Anyway…I was pretty sure that John was aware of the concept of Erdös numbers, but didn’t know his own. So I decided to find out what his Erdös number is. This proved quite difficult and I got in touch with Jerrold Grossman from The Erdös Number Project to help. He passed me on to Chris Fields, who was able to give me a chain of 5 co-authors. I did the googling to determine exactly which papers these were and made the following information sheet.

John Polkinghorne's Erdos Number

Click the image to enlarge.

I gave the sheet to John on the Sunday we watched The Theory of Everything, and he was really pleased with it. John indeed hadn’t known his own Erdös number! He even said “That’s jolly clever of you Jim to find that out”, which gave me cause for a wry smile.

The Lonely Runner Conjecture

The Lonely Runner Conjecture states that if K runners set off at constant different speeds to run laps around a 1 mile circular track then for each runner there is some time when she is at least 1/K miles from all the other runners.

I made a little simulation to help visualise this.

Try it! (Click the image)

The Lonely Runner

As the wikipedia page shows, the conjecture is proven for K up to 7 (which was shown in 2008), but beyond that we don’t know!

I posted the problem for K = 4 to the Math Riddles subreddit because that place is cool and I like it.

Unfortunately, I posted it slightly wrong by stating “more than” instead of “at least”. This was picked up in a particularly thorough answer 🙂

For what m and n can a regular m-gon be inscribed in a regular n-gon?

One day as an undergraduate I visited my supervisor with a problem that had crossed me in an otherwise unrelated assignment.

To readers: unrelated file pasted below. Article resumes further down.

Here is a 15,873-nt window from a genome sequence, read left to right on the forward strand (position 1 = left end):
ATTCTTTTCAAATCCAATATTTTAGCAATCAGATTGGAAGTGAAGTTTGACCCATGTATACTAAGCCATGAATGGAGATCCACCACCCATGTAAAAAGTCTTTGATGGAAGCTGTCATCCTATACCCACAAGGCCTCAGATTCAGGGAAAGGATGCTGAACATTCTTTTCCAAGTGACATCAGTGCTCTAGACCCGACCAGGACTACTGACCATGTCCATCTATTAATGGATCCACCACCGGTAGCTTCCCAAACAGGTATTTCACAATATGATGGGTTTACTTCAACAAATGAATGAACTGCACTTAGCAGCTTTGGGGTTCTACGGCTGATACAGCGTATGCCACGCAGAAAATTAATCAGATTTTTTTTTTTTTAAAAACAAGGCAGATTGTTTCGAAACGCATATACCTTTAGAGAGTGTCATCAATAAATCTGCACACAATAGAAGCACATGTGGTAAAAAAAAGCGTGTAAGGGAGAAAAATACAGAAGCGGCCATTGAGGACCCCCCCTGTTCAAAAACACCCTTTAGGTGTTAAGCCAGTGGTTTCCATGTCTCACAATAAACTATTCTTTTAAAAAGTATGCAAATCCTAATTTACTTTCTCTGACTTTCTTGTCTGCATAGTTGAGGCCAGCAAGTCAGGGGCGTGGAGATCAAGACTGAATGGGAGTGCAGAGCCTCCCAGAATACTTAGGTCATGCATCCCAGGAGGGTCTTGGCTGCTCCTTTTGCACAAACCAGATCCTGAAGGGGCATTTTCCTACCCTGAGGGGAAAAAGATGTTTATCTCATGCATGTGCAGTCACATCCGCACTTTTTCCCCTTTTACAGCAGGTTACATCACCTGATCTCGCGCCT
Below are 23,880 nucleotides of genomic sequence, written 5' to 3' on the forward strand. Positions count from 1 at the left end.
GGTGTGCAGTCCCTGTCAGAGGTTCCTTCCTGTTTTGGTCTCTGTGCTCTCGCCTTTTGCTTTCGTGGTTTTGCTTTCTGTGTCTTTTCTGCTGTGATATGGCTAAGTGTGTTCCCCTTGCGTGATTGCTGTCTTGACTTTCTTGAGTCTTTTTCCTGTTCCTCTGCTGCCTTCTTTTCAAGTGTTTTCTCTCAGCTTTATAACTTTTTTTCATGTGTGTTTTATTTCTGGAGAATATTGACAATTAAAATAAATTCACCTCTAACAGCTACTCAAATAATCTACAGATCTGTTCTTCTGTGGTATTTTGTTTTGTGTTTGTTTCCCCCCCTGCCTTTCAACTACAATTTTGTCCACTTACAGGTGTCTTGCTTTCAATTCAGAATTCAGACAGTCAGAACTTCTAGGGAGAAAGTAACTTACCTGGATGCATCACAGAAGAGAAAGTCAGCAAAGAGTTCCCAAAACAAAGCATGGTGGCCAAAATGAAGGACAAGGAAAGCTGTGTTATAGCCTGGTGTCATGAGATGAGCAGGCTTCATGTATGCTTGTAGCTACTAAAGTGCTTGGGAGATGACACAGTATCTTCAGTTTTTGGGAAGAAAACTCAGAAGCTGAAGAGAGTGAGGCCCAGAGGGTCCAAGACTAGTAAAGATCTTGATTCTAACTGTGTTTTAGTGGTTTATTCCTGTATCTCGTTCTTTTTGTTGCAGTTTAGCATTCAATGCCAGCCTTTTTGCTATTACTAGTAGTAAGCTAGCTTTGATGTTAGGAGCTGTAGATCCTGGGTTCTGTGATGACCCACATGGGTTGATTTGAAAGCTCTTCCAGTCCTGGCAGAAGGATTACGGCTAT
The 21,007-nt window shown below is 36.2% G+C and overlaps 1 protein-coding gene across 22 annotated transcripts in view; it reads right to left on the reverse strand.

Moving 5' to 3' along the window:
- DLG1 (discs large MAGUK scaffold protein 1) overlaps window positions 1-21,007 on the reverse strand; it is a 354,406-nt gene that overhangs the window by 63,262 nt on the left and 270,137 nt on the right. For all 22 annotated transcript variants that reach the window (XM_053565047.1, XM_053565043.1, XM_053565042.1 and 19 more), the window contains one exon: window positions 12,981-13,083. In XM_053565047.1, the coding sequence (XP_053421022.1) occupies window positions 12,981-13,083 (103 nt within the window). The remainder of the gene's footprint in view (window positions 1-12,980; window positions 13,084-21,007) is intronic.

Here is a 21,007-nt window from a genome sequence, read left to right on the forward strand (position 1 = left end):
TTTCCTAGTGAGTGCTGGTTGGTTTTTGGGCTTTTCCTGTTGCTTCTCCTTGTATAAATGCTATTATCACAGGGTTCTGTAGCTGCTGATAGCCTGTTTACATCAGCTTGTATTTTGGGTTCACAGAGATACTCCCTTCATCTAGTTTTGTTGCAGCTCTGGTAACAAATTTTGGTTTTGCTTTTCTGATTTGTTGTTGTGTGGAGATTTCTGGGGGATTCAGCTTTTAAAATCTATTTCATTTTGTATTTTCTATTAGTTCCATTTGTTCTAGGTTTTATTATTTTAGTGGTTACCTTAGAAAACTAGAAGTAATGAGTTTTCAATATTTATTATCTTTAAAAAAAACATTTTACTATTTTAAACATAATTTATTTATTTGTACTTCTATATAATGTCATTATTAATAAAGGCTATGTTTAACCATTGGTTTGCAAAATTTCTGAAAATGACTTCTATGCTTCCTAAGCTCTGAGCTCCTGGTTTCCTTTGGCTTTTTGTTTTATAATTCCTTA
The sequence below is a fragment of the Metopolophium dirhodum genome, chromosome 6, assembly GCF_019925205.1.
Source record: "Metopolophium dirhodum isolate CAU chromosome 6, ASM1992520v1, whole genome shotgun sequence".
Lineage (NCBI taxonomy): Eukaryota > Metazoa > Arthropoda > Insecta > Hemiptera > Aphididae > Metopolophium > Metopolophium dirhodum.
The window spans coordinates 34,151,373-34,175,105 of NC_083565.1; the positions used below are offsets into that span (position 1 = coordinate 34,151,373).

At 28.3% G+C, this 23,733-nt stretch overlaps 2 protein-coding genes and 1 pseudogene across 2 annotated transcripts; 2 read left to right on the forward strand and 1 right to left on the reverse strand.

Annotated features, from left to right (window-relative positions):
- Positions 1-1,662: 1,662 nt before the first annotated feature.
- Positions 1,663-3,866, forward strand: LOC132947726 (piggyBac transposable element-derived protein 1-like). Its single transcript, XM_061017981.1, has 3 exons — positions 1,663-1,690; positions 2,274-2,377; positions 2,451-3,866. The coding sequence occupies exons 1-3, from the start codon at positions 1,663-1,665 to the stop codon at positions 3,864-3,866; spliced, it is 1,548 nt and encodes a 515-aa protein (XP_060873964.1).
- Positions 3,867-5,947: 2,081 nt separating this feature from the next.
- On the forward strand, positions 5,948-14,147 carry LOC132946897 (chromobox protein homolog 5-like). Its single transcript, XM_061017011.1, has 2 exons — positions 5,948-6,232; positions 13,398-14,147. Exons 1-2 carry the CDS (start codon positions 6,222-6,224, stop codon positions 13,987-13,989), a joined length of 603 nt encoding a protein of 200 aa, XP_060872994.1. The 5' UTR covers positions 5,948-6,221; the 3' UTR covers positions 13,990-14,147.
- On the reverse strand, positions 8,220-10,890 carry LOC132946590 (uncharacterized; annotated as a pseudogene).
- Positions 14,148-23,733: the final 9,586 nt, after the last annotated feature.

I showed him on the whiteboard how an equilateral triangle can be inscribed in a square and how a square can be inscribed in a regular pentagon. Both used the intermediate value theorem with given pairs of triangles or rectangles. You can probably see where I went with that. There may be much nicer ways to show it, but that was what I used at the time.

A square inscribed in a regular pentagon.

We casually discussed for a few minutes whether a regular pentagon could similarly be inscribed in a regular hexagon, a regular hexagon in a regular heptagon, and so on, coming up with very little. He showed me another problem involving inscribing and regular n-gons but his one had circles and a line and a constant that nobody knows. I left, my initial puzzle still a mystery.

The question has needled me over the years and become something I have thought about when waiting in queues, at bus stops, and on station platforms. The formulation has generalised in my mind to the set of values for which a regular m-gon can be inscribed in a regular n-gon, rather than my initial n and n+1.

The obvious results sprang out at me, for example in the case when m divides n, but never a fully comprehensive answer. Frequently I would search the internet, sure that there would be a complete solution with elementary techniques that I had simply overlooked.

Today I was going to post the problem on this newly-born blog, as a nice start to set the tone of the posts, but decided of course to have one more check online first.

Lo and behold: Solved, by an S. J. Dilworth of the University of South Carolina.

Perhaps it is not surprising I had not found this before, it was only published in August 2010.

A diagram from the paper.

I have spent a large portion of today reading the paper.